The new Sennheiser HD6XX-series headphone package looks worse than this. The Joker also has some helpful info on the back of the box – basic specifications and a measurement. I was initially concerned about how accurate it would be, but as we will find later – it’s pretty spot-on.
In the box
- Moondrop Joker headphones
- 1.5m cable
- 3.5mm to 6.35mm adaptor
- QC certificate
- Info card
Despite feeling a bit on the light side, the build quality is very nice. The earcups on the Moondrop Joker are made of brass, which means they’re always cool to the touch. The headband adjustment is ratcheting and reminds me of the Sennheiser HD600.
Looks-wise, I find the Joker pleasantly understated and generally elegant with an almost all-black finish. The ‘grin’ accents on the earcups only caught my eye when focussing on them. Allegedly, should the paint come off the earcups, it will reveal the golden brass underneath, making potential wear and tear quite interesting.
In terms of comfort, I have no qualms. The headband sits nicely on my head with no pressure points, and the clamping pressure agrees with the shape of my noggin. Again, Moondrop has done its homework as far as ergonomics are concerned.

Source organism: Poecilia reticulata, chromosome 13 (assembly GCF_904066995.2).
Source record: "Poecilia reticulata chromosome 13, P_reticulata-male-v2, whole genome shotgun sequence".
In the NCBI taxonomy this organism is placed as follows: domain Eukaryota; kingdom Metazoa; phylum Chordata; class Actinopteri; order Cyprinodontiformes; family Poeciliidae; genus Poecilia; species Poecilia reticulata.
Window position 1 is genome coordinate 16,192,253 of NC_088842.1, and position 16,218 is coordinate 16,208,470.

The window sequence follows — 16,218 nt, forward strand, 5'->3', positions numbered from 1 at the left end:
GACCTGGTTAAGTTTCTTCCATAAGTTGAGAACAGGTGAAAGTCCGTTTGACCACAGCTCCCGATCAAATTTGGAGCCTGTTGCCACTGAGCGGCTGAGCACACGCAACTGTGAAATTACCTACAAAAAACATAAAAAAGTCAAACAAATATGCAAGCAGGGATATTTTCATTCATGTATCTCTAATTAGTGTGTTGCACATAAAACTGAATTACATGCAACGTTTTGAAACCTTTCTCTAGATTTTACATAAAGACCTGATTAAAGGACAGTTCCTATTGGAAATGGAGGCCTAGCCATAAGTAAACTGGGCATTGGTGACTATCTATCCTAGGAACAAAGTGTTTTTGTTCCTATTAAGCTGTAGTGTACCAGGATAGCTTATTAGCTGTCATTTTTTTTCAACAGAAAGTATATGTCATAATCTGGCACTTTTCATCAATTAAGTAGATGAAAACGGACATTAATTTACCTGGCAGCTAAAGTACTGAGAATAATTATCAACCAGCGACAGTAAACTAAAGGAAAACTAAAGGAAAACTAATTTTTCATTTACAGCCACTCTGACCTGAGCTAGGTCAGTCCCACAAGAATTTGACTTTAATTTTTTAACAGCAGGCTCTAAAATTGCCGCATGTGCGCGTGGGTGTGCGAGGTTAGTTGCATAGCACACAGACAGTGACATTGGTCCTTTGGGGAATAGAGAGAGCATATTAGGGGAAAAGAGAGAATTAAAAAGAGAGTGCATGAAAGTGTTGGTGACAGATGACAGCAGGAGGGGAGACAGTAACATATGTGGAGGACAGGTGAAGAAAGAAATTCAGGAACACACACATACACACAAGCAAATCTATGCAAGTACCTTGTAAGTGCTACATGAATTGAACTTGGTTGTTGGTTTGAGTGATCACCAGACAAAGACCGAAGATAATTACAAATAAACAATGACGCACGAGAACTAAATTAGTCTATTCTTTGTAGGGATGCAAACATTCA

The Joker come with a 1.5-meter-long cable that’s terminated with 3.5mm TRS jacks. Despite being advertised as a pro-oriented device, the input side is an angled jack that won’t agree with most audio interfaces. The 6.35mm adaptor is a nice addition; however, a screw-on would be more apt here.
Whether it will be long enough is a matter of use-case. Luckily, the 3.5mm inlets on the earcups mean that replacements should be easy to procure or craft.
Overall, I’m pretty happy with the cable and the fact that it’s replaceable.
According to the information provided by Moondrop, the Joker use a 50mm mylar diaphragm driver that’s PVD coated with alloy vapors to increase stiffness. Lately, I’ve seen many other headphones using OEM drivers of this sort with varying degrees of success.